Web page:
Napa Soda Springs, County RSS and the BOF
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Bill Hocker | Mar 13, 2023

The Soda Springs Resort property is located in a Fire Hazard Severity Zone (FHSZ) in the California Department of Forestry and Fire Protection's (Cal Fire's) State Responsibility Area (SRA), ie the areas of the state in which Cal Fire is the lead firefighting agency. It also means that development is governed by the State Minimum Fire Safe Regulations (MFSR) enacted by Cal Fire's Board of Forestry (BOF). Beginning in late 2019, following major destructive wildfires in the state, the BOF began a review of their regulations to see what could be improved. The review process was preceded by a decision by the State Attorney General's office earilier in 2019 to deny the EIR for the Paraiso Springs Resort development in Monterey County. That project was to be located on an existing long dead-end road. The Attorney General concluded that the EIR failed to mitigate the fact that the existing road did not comply with the BOF regulations regarding width or length of a dead end road. Monterey County had contended that the BOF regulations should only apply to new roads, not existing ones. The Attorney General's office disagreed in their comment letter while reviewing the EIR, and the BOF review of its MFSR began.

A year and a half of marked up changes to the MFSR were proposed involving input from all stakeholders (local governments, developers, and private citizens). The process is documented here. At the end of the process the BOF apparently decided that their original regulations were for the most part adequate, but it was the process of enforcement of those regulations that was lax, leaving too much of that enforcement to local governments whose priority was to enable development rather than prevent wildfire catastrophe. The approval of the regulations as modified in 2021 was upheld. The major change to come out of the review was in how active the BOF would become in reviewing projects in the SRA.

The Napa Soda Springs Resort project may become a test to see how far the BOF will go in enforcing their regulations. Napa County is in the process of presenting their interpretation of the BOF regs to the Board of Supervisors and the public. They are relying on a 2016 certification of Napa County's Road and Street Standards (RSS) by the BOF. The certification meant that the RSS complied or exceeded the BOF standards. The certification was re-approved in 2019 before the State began to review their regulations. A major change to come out of the review was that the State would no longer certify local standards. It would now be up to local jurisdictions to prove that BOF standards were being complied with on each individual project.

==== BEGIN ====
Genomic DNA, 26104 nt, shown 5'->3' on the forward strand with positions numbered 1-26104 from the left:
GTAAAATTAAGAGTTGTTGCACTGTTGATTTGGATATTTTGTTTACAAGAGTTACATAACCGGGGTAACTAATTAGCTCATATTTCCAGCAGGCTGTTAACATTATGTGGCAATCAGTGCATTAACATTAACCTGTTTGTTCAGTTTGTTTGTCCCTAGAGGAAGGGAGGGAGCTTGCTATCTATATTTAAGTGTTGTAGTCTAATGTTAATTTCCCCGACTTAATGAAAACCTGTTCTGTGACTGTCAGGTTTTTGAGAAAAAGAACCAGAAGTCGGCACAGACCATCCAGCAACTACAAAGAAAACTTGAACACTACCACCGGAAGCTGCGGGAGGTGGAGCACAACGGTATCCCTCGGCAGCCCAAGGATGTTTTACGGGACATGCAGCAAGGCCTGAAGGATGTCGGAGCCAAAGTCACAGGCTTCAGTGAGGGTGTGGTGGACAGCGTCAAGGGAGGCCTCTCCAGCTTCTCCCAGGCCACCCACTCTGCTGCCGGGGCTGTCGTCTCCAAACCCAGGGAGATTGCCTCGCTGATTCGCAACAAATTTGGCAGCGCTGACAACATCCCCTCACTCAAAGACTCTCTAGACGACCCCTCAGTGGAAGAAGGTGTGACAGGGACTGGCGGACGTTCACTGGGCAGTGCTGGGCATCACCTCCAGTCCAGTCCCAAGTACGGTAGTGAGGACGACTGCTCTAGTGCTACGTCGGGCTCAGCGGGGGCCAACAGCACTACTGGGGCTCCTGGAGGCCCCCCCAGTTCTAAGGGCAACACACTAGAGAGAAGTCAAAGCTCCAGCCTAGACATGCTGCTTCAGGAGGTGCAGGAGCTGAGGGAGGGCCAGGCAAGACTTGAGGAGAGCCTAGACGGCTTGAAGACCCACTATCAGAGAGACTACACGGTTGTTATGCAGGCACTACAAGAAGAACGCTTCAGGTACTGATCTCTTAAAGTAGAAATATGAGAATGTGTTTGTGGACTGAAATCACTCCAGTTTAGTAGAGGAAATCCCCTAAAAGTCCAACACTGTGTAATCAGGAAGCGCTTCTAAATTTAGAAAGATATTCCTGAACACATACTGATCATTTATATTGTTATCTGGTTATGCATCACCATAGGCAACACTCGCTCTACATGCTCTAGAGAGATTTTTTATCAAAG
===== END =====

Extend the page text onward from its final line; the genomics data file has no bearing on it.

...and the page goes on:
The current RSS explicitly state that existing roads are exempt from the provisions of the RSS. The County is relying on the previous certification to allow that provision to remain in effect. But the Attorney General specifically rejected that interpretation of the BOF regs in the Paradiso Springs EIR. They concluded that the EIR failed to mitigate for the length of the dead-end road that exceeded BOF standards and that, indeed, there was no mitigation that would provide the "same practical effect" as a shorter road. Existing dead-end roads can not be exempted from BOF regulations.

But even more recently, when Sonoma County tried to have their local road standards certified by the BOF in 2020, the BOF rejected that certification on the basis that Sonoma's road standards, just like Napa's, exempted existing roads. Deborah Eppstein, who led the fight in Sonoma County against the certification, has just now sent a letter to Napa County rebutting their effort to claim that existing roads are exempt.

Which brings us to the ruins of the Napa Soda Springs Resort, 3.4 miles up Soda Canyon Road in a Fire Hazard Severity Zone. At this point it is total conjecture what will happen as the Napa Soda Springs projects progresses. To our knowledge, nothing beyond a zoning review in March 2022 between the county and the previous owner has transpired. But intuitively there must have been a more substantial informal commitment by the County that the project could proceed in order for the new owner, with development ambitions, to buy the property. The future of this project very much depends on how well the County can convince the State that their own RSS should supersede the BOF regs when the two are in conflict, as is the case over whether the BOF regs apply to existing roads. It may be come an important test of the State's newfound interest in curbing development in fire-prone areas.

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